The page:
The programme conveys knowledge as well as methodical and practical skills, enabling graduates to qualify for occupations in the fields of youth and adult education, culture management, tourism, publishing houses, the press, new media, diplomatic institutions, international organisations, etc. Graduates also have the possibility to continue their studies in a Master's programme to prepare themselves for a scientific career path in fields related to museums, the conservation of ancient monuments, universities as well as non-university research institutions.

Related and consecutive/graduate programmes


Structure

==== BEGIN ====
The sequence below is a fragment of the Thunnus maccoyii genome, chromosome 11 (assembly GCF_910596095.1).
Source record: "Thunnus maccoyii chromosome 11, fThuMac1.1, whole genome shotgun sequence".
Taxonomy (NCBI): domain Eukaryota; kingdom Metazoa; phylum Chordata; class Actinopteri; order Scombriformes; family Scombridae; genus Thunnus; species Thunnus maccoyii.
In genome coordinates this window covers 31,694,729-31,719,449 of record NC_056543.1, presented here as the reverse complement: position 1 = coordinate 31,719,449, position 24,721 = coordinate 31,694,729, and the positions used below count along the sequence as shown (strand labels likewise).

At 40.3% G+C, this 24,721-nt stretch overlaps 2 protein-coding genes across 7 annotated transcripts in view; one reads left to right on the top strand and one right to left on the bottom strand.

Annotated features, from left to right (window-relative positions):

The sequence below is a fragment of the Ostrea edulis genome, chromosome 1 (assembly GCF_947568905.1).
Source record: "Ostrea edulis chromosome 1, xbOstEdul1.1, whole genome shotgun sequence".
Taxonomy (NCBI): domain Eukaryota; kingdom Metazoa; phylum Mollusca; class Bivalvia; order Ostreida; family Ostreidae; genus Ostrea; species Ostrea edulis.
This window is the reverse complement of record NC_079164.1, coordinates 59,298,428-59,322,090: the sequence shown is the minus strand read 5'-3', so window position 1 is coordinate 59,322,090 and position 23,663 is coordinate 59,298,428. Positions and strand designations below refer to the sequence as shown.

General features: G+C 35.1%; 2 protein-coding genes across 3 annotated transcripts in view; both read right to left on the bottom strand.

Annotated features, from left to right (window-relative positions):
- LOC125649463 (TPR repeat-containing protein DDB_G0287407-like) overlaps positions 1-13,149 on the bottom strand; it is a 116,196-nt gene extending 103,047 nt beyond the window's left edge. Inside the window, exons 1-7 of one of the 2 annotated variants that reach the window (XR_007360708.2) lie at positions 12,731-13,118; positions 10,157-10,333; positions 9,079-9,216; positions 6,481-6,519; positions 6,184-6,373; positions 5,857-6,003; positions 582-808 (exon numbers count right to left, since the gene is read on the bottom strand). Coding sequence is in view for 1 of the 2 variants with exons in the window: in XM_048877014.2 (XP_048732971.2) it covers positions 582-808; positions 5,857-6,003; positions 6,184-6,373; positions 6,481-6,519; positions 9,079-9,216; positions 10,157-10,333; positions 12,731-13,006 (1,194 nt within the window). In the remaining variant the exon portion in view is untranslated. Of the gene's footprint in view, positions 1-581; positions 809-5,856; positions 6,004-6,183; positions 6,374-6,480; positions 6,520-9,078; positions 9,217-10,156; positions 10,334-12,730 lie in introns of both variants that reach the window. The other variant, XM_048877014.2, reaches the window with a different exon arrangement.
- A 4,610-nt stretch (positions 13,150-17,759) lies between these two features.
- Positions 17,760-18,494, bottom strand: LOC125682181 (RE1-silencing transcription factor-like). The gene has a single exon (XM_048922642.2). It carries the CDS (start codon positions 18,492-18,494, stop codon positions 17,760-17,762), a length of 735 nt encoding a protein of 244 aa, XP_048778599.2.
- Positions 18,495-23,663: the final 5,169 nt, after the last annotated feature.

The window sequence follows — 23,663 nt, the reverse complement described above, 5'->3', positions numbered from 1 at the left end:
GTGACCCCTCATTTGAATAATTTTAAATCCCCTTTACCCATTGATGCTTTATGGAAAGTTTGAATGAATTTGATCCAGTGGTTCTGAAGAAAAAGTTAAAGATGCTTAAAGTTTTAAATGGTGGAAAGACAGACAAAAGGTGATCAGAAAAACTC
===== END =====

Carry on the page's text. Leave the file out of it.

The Bachelor's Programme "Archaeology of the Classical and Byzantine World" (66 credits) is a compound programme conducted by the subjects Classical Archaeology as well as Christian Archaeology and Byzantine Art History. Most of the courses are obligatory for all students. In addition, students must build concentrations in the core curriculum in Classical Archaeology or Christian Archaeology and Byzantine Art History. The orientation modules of the introductory phase (1st and 2nd semesters) convey an overview of knowledge from central fields of both subject areas. In the consecutive advanced modules (3rd to 6th semesters) subject-specific methods and research approaches are taught by way of example in different subject areas. An essential characteristic of the programme are the method-oriented and cultural-comparative integrative courses. Students will be able to practically apply their acquired knowledge in the practice-module (module 6) that accompanies studies and allows a diversity of possibilities to individually form a concentration.